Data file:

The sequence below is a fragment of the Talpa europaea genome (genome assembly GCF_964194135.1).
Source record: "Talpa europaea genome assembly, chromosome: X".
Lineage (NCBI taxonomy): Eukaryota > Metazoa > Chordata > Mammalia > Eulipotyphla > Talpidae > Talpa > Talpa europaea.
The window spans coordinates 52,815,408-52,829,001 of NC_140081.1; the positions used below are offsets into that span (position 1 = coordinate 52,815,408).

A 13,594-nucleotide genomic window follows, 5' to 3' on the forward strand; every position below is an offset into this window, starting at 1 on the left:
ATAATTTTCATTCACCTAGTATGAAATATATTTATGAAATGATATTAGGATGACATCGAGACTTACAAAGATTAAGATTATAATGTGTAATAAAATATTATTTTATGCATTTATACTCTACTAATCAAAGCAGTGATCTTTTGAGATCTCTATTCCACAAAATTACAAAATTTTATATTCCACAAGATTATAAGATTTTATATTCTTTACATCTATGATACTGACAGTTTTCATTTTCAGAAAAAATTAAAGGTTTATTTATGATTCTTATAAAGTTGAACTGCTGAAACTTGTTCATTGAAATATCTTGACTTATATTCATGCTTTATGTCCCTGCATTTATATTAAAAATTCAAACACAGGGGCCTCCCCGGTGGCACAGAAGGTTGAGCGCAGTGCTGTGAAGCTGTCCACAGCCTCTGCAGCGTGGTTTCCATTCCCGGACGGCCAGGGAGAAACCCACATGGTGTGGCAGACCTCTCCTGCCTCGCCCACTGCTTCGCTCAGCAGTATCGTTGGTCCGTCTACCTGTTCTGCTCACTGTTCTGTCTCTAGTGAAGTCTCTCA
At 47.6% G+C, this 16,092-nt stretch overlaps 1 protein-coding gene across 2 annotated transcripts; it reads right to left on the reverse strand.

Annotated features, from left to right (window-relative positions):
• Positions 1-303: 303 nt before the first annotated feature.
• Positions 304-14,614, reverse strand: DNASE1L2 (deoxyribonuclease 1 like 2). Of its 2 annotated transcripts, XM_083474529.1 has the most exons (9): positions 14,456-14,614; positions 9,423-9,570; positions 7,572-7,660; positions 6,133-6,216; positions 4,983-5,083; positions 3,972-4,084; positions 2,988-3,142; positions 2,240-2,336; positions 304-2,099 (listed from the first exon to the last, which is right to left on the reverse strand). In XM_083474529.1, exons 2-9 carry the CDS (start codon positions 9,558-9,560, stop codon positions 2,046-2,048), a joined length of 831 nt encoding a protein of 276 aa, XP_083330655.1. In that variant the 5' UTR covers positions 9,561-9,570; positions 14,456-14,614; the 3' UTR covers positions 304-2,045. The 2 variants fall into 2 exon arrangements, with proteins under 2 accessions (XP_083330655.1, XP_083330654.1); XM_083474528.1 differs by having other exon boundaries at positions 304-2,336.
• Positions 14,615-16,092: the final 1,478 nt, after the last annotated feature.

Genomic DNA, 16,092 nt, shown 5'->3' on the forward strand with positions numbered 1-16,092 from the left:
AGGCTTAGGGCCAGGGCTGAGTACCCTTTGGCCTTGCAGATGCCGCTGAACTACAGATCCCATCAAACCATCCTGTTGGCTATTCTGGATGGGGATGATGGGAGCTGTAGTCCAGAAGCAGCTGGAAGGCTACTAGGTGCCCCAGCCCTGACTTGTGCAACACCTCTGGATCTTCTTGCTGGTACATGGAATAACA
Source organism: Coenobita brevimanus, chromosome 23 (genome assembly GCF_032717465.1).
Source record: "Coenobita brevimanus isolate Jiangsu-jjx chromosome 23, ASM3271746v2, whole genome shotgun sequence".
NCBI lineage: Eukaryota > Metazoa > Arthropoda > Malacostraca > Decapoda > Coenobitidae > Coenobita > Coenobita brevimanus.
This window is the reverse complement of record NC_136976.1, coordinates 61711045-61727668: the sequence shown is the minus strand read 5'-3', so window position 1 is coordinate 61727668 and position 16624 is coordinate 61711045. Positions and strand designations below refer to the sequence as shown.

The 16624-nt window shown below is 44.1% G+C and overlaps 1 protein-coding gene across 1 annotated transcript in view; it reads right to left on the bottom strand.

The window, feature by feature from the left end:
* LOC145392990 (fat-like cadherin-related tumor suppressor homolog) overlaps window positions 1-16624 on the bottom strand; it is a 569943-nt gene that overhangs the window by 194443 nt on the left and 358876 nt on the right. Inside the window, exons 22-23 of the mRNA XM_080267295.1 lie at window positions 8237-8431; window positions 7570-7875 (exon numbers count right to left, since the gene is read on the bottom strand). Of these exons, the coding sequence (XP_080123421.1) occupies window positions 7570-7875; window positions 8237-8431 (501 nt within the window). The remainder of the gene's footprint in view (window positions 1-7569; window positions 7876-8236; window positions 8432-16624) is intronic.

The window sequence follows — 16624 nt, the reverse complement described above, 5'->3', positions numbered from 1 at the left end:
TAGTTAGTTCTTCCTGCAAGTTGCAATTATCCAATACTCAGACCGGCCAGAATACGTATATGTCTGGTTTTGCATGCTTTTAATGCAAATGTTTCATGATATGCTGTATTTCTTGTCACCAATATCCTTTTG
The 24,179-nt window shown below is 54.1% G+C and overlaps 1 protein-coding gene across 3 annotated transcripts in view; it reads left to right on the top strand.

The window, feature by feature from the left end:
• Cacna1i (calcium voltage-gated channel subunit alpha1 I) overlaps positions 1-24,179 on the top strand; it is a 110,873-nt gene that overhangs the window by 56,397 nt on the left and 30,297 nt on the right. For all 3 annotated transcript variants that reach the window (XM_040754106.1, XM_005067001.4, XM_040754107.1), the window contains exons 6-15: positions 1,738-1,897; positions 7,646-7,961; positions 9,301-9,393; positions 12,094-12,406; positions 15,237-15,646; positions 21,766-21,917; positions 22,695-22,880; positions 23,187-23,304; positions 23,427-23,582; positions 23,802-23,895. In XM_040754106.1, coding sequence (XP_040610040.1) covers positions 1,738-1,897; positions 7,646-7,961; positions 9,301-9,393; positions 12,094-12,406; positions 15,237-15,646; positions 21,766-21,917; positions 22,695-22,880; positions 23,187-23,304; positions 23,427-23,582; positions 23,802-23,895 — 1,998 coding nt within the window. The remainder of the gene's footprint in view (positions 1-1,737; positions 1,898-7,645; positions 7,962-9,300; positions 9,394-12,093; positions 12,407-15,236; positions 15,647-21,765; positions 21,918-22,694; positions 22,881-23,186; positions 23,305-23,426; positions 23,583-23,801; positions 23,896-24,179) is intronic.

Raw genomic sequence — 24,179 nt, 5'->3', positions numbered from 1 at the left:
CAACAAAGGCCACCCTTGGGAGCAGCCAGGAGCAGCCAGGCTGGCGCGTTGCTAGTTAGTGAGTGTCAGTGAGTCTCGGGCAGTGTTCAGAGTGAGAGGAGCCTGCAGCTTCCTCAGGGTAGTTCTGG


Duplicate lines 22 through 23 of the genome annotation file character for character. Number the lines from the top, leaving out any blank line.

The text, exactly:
TAGTTAGTTCTTCCTGCAAGTTGCAATTATCCAATACTCAGACCGGCCAGAATACGTATATGTCTGGTTTTGCATGCTTTTAATGCAAATGTTTCATGATATGCTGTATTTCTTGTCACCAATATCCTTTTG
The 24,179-nt window shown below is 54.1% G+C and overlaps 1 protein-coding gene across 3 annotated transcripts in view; it reads left to right on the top strand.